ISLAMABAD (AP) — The founder of the Pakistani militant group Lashkar-e-Taiba, Hafiz Saeed, pledged on Wednesday to support armed rebels in Indian-ruled Kashmir.
Saeed, who is designated a terrorist by the U.S. government with a $10 million bounty on his head, addressed thousands of his supporters in Islamabad.
His charity, Jamaat-ud-Dawa, has rallied recently in various Pakistani cities with a series of so called “black day” demonstrations against recent violence in the Indian-held portion of the divided Kashmir territory.
Pakistan’s government also called for “black day” observances to express solidarity with Kashmiris.
The largest street protests in recent years erupted in the Indian-held Kashmir after Indian troops on July 8 killed Burhan Wani, the popular 22-year-old leader of Kashmir’s largest rebel group.
Police and paramilitary soldiers in riot gear enforced a strict curfew for the 12th straight day Wednesday as life remained paralyzed and streets deserted in the disputed region.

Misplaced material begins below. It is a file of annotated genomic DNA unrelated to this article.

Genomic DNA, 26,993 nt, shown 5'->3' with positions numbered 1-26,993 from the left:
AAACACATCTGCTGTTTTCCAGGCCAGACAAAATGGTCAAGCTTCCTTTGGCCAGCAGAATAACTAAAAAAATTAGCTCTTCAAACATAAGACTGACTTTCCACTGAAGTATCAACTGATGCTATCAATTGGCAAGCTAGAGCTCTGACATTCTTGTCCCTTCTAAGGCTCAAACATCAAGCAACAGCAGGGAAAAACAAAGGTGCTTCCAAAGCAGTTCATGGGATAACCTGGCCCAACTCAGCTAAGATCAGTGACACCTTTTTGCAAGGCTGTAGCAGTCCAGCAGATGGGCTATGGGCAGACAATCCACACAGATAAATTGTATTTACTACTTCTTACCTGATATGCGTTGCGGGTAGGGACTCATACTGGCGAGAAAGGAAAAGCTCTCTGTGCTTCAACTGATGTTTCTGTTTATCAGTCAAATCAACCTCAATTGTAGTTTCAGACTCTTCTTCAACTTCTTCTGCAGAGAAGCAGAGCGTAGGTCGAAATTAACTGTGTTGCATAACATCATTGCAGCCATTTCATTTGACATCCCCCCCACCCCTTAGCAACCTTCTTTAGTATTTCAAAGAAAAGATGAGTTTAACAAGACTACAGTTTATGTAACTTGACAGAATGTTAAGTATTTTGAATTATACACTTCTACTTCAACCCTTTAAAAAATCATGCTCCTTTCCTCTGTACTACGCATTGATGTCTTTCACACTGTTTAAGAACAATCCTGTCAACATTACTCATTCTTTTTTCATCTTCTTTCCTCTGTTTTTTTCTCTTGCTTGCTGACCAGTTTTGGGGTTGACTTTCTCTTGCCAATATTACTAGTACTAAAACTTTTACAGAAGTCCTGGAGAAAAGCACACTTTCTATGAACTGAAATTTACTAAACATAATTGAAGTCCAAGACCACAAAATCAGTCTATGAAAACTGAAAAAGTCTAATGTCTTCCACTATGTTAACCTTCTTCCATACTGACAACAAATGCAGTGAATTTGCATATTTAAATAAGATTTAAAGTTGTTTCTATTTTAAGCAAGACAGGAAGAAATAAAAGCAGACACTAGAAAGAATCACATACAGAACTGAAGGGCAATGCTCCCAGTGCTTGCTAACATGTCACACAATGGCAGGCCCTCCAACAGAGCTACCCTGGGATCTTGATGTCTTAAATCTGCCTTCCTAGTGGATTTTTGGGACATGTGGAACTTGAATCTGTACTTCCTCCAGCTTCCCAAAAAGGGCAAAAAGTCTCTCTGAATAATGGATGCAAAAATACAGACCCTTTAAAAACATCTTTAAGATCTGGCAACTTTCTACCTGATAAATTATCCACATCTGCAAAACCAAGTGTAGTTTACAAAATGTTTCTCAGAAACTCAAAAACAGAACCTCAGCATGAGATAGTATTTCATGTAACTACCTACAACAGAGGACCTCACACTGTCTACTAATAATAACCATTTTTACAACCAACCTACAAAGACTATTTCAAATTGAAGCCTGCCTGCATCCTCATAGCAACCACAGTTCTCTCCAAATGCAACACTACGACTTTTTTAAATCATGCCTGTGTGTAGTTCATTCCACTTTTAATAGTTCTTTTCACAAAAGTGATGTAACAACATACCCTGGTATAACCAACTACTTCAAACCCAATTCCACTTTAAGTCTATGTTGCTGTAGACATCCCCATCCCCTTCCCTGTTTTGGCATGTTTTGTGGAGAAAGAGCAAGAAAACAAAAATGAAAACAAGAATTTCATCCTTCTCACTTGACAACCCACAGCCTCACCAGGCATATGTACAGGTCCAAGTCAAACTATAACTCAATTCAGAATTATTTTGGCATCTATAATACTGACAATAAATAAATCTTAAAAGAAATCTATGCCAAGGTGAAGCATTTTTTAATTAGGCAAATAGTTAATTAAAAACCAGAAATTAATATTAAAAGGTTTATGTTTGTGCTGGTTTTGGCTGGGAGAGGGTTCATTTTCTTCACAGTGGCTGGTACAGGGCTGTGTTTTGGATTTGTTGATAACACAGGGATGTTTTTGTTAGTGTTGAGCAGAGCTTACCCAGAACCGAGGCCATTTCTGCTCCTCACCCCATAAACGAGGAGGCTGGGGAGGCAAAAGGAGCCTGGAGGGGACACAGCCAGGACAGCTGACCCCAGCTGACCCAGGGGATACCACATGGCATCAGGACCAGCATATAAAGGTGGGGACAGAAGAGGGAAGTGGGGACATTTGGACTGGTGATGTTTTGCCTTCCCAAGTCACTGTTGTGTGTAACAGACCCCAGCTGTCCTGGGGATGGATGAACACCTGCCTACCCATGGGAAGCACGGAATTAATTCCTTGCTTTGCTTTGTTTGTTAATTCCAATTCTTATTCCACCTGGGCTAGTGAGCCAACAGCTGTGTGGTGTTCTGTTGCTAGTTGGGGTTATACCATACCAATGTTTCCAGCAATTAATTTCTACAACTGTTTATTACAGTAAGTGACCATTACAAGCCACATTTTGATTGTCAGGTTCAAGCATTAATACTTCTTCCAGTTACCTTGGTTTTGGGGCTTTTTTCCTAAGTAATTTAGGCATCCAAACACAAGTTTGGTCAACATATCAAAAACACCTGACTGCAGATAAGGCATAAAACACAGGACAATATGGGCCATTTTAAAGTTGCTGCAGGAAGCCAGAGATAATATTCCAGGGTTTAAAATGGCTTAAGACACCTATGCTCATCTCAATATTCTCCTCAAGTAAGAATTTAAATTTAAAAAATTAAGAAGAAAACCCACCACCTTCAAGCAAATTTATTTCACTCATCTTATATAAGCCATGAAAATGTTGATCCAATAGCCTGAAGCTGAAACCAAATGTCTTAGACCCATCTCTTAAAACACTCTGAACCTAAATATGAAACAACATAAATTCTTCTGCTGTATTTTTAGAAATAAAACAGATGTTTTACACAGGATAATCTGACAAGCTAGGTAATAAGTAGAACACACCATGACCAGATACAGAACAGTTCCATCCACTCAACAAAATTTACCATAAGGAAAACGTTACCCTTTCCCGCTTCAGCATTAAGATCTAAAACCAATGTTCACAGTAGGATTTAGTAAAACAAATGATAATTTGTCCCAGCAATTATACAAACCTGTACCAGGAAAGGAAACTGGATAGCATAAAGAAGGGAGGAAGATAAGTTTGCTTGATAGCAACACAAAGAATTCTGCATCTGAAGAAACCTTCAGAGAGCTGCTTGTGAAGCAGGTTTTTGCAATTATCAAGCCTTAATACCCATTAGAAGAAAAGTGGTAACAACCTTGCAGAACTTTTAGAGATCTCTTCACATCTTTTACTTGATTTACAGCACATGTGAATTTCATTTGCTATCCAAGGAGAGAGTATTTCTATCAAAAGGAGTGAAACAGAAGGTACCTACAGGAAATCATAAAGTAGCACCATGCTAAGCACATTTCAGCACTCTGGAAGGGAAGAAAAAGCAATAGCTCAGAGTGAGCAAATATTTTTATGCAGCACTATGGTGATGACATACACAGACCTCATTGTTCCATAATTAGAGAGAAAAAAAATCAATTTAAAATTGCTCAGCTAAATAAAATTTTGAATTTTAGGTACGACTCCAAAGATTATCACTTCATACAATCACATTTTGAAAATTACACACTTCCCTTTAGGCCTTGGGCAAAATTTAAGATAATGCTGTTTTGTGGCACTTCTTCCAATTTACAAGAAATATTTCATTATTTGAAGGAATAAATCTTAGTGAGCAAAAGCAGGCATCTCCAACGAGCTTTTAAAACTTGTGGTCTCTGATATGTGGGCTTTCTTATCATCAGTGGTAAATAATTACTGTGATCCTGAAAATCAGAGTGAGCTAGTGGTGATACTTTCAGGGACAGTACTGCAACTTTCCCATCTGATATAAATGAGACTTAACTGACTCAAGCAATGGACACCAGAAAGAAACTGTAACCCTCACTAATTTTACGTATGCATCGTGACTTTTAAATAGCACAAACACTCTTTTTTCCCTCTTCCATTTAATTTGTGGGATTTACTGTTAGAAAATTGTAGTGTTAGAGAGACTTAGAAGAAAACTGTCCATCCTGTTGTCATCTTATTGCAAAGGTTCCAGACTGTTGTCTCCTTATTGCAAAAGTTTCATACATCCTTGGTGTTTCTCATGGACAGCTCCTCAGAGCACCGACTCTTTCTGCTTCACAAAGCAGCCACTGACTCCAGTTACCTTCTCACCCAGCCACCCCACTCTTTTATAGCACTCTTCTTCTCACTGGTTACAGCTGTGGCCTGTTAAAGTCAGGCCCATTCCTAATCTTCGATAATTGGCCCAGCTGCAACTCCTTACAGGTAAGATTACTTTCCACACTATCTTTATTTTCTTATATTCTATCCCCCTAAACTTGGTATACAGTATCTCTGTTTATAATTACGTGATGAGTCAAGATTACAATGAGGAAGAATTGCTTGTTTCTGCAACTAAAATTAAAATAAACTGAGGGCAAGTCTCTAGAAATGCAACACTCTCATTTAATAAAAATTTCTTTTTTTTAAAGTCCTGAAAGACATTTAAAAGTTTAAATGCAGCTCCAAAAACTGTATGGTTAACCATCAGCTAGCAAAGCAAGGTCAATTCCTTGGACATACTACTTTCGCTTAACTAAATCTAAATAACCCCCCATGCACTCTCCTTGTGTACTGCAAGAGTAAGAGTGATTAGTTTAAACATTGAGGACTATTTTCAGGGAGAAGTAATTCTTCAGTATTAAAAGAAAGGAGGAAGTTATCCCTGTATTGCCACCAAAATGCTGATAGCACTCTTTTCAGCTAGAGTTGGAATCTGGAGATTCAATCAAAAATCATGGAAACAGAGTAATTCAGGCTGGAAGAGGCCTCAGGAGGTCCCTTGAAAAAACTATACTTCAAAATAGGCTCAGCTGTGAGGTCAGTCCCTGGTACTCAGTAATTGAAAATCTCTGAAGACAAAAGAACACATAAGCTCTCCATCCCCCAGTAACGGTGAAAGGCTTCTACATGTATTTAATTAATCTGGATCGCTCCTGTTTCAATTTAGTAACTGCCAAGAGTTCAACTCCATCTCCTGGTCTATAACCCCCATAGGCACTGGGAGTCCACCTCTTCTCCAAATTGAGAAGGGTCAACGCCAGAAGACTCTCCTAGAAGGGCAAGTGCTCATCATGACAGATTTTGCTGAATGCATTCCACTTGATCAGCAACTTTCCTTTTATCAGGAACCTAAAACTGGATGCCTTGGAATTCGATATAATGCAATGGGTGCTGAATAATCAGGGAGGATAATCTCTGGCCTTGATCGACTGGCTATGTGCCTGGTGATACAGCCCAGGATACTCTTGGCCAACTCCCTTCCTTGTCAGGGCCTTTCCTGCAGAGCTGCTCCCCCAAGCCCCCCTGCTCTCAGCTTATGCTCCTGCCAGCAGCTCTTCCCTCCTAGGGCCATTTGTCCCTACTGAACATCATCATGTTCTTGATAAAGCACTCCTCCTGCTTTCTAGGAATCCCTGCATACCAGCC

During the recent protests, clashes between government forces and Kashmiris have left 47 people, mostly teens and young men, and a policeman dead. Nearly 2,000 civilians and about 1,600 government troops have been injured.
Saeed assured the Kashmiris of full support. “We will shed our blood wherever you shed your blood,” he told the rally participants who chanted down with India and al-Jihad.
Both India and Pakistan claim the entire Kashmir territory.
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